If the course staff sees similarities between your work and that of another student, we will attempt to understand what happened. Usually this involves asking you to explain your work and how you did it, and to re-create the work or solve a related problem during our meeting.
For exams, your work must be your own with no communication between you and others (except course staff), and you may use only authorized materials.
Often students have trouble keeping up with the workload due to personal issues. If this happens to you, your best action is to see your instructors. We can help you work toward a solution and will be happy to assist.
In this class, cheating, copying, or plagiarism means copying all or part of a program or homework solution from another student or unauthorized source, or knowingly giving such information to another student, or handing in a copy of work that you and another student did together, or giving or receiving unauthorized information during an examination. If you use information from another authoritative resource, you must cite the source of this information (and receive permission if required).
Students who violate this policy will be charged with academic dishonesty that can result in failure in this course and possible expulsion from Carnegie Mellon University. Review the official University Code for more information.
Every student is required to sign and return the Academic Integrity Form within the first week of classes.
Individuals with documented disabilities may be eligible to receive services and accomodations from CMU's Equal Opportunity Services (EOS) office. For more information, please contact Larry Powell, Manager of Disability Services at (412) 268-2013 (voice/TTY).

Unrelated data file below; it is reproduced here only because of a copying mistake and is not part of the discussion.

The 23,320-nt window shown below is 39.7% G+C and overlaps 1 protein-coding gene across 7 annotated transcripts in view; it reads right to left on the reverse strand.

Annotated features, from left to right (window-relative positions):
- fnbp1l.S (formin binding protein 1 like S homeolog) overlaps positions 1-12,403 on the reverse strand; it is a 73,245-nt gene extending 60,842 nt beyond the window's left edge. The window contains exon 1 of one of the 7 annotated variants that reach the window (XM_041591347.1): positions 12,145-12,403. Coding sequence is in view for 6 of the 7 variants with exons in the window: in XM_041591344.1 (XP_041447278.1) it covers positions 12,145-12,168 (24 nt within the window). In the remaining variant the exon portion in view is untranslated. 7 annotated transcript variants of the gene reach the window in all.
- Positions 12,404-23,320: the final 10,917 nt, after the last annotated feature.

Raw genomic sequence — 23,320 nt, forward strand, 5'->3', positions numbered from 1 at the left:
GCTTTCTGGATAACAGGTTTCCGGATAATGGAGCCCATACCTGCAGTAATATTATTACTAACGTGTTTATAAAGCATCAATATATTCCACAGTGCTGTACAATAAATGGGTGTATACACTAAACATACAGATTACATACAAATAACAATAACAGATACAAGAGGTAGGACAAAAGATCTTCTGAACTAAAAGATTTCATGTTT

All your grades are available on Autolab upon being graded. We make every effort to make your grades available within a week of their due date.
First, contact your TA and ask why all or some grades are missing. Next, if the issue is not resolved within a day or two, send an e-mail to the instructors (copy your TA) detailing which grades are missing and your lab section.
Yes, as long as we have enough space in the new recitation. You must make an official change of recitations through SIO.
If you have an official excuse we will make special arrangements for you to submit the assignment; please contact the instructors.
No. However, you can drop two labs and we will count this as one of them.
The programming assignment must be submitted online using Autolab if the submission link is active. Otherwise, you should alert the instructors and your TA that the link is not active and that you need to submit your work. The written assignment must be scanned and sent as an attachment to your TA before the due date. However, we can only allow you to do this one time during the semester.
You must immediately seek medical treatment and receive an official medical excuse. You must also contact the instructors prior to the exam or as soon as possible. In this case, once we see the excuse, we can make arrangements to give you a makeup test. Otherwise, we will be unable to make any exceptions.
You must immediately contact one of the instructors of the course. They will be able to assist you in dealing with the situation.
If you are attending lectures and doing homeworks, you are well prepared. All you need to do is to review all lectures and class assignments. We also regularly offer help sessions before the exam. Plan to attend one of them.
Unfortunately, in a large class like ours, we cannot make exceptions. The best way to avoid this situation is to talk to one of the instructors as soon as possible to find out what you need to do. Do not wait until the last few weeks of classes to discuss your performance.
You can only add a course during the first two weeks of classes. We do not accept any new students after the second week. However, you are welcome to audit the course, provided we have enough space. Please consult an instructor.